NARRATOR: Today, one machine combinesthe task of teleprinter, typewriter, and teleprompter.This screen and keyboard give journalistsunprecedented flexibility in preparing news programs.At first sight, the keyboard lookslike part of any home computer.
NARRATOR [continued]: But this terminal has specialized functions.First, the journalist can receive news directly.Whatever's on his screen at the time,the word urgent is flashed on at the top.He can then key the full story from the news agency.This is what happened at 12:46 with the death of Patrick
NARRATOR [continued]: Steptoe.Next, the terminal can be used to display the running order.Gaps are left to accommodate new or late stories.The Steptoe story was first placed at number 31 and 32.
NARRATOR [continued]: Then Mike Broadbent thought it wouldn't make it in timeand he dropped it down to 53 and 54.On the terminals, the Steptoe story was simply and quicklyrepositioned.
NARRATOR [continued]: The terminal is also a word processor.The journalists input their stories direct.So it replaces both typewriter and news typist.And the computer does all the calculations of timing.
NARRATOR [continued]: Every program must be precisely the right length.The introduction to the P&O ferry storywas originally allocated 15 seconds.It worked out longer than that.The script coordinator is responsible for timings.Counting three words to a second,the computer calculates the actual length
NARRATOR [continued]: of the ferry story.It turns out to be 29 seconds.The computer system has also modernized the old teleprompterfor news readers.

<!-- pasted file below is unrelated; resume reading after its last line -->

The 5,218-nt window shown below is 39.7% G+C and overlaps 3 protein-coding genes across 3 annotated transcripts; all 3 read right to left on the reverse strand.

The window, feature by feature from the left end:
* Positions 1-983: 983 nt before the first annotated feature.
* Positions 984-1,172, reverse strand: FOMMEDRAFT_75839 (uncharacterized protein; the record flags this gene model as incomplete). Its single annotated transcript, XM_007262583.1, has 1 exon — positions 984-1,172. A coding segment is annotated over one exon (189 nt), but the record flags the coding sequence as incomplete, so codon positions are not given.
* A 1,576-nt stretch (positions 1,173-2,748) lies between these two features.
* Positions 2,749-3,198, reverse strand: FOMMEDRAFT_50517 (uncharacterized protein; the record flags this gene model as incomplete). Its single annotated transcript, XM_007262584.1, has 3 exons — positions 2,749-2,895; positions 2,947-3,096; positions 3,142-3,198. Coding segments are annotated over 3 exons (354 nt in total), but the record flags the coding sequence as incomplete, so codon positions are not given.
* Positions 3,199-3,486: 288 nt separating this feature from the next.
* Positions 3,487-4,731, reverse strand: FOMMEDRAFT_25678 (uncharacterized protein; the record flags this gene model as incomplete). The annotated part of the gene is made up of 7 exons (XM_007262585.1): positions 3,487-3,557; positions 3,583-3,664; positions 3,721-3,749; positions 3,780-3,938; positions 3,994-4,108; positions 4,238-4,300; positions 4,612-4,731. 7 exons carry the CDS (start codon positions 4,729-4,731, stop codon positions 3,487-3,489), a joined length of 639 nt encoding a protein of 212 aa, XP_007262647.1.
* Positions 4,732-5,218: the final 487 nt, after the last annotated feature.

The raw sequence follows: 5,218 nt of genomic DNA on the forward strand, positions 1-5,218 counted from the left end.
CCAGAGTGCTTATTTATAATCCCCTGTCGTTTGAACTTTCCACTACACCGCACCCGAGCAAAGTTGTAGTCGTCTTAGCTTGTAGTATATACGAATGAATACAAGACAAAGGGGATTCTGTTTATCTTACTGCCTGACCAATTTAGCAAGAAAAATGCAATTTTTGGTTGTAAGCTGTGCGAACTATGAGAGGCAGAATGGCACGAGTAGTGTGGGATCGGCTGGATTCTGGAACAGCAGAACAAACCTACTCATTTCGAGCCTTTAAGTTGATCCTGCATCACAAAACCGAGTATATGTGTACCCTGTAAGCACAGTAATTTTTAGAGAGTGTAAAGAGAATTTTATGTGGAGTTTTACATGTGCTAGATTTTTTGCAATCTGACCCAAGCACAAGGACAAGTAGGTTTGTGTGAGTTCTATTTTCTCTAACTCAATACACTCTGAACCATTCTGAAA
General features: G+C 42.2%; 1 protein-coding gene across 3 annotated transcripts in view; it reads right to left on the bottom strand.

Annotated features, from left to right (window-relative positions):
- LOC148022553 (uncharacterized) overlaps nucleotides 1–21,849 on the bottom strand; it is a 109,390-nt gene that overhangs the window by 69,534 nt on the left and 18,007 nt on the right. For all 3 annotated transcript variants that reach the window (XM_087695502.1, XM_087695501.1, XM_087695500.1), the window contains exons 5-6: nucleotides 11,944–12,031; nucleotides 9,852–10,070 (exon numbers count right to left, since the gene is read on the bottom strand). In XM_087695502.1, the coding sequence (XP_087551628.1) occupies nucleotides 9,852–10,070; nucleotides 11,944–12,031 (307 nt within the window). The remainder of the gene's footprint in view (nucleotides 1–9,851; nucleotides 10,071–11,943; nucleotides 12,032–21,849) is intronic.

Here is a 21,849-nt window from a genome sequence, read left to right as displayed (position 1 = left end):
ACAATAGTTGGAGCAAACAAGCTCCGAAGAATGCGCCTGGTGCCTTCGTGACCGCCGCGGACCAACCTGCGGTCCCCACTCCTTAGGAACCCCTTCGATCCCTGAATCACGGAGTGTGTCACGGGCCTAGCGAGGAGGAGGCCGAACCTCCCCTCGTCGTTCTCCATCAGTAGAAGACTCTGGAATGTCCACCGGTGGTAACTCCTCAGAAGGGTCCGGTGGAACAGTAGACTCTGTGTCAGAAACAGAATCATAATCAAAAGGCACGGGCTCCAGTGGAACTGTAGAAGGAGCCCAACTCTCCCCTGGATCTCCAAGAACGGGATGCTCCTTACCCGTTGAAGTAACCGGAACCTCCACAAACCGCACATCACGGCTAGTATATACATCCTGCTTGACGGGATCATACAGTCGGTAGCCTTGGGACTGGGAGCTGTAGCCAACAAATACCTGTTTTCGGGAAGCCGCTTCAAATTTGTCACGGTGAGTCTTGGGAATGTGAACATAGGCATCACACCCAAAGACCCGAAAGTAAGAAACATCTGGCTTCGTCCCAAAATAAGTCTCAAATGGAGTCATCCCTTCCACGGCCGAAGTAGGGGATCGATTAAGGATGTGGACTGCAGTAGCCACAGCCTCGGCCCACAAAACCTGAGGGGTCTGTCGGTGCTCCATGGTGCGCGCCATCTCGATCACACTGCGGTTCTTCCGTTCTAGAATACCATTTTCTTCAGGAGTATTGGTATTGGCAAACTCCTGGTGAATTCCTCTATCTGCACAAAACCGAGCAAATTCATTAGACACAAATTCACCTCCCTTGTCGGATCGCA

SPEAKER 30: Hello, Pauline.Could I have the running order please?Thank you.
NARRATOR: The running order and any scriptare automatically downloaded from the newsroom.All the information appears on the autoscript machinein the studio.The autoscript operator can then check each storyand make last minute alterations.
NARRATOR [continued]: Finally, she prepares it for running on a special monitorin front of the news reader.If a hard copy of any story is needed, it can be printed off.The story can be collected from printers in the newsroomor near the gallery in studio.
NARRATOR: The next stage of our news dayis in the hands of this man, Bob Wheaton,editor of The Six O'clock News.
BOB WHEATON: We're going to lead on Ulster.No, the man appears in court this afternoon.Charged with a number of murders.Six, I think it is, isn't it?[BOB WHEATON, EDITOR, SIX O'CLOCK NEWS]
BOB WHEATON: A short sharp piece from Neil Bennett.Barbara, ferries.Peace talks in progress, Linda Lewis.If it's not exciting, I'm inclined justto take some arrival shots to saypeace talks have started, this what they said on the way in.[ACAS, Central London]
MCCLOSKEY: Well, after P&O's statement this morningthat they made 57.1 million pound profiton North Sea ferries and European ferries,it seems very little.
LINDA LEWIS: So you weren't very happy about that then?
MCCLOSKEY: I bloody well wasn't.
NARRATOR 2: The Six O'clock News is longer,so we can develop stories more fully and more clearly.For the Six, I'm hoping to carry the ferry story forwardwith a meeting at ACAS.We have a links vehicle down therewith our reporter Linda Lewis.
SPEAKER 31: Linda on two.
BARBARA: Thanks.Linda, hello.What have you got so far?
LINDA LEWIS: We've got McCloskey going in at ACAS.[LINDA LEWIS, REPORTER]And he's fairly rude about P&O's profits.[LAUGHS] I don't know whether we can put swear words on the air,but anyway, he came up with one.Yes, the link's arrived.
NARRATOR 2: There'll be special radio linkgear from the roof of ACAS.It's not far away, but we're not certainwhen the meeting will end.And this way we can take it live if we need to.
BARBARA: Linda Lewis.Ferries.
BARBARA: Got two.The first one is the figures.P&O [INAUDIBLE] for the official pre-tax profits.And I won't do any on the shipping costs.All right?
MORGAN: All right.Thanks.
SPEAKER 32: 902 from 323.Yes, that's fine.Is Linda Lewis with you?
SPEAKER 33: Go ahead.
SPEAKER 32: She is?
LINDA LEWIS: Hi, go ahead.
SPEAKER 32: Barbara wants a word.Hang on.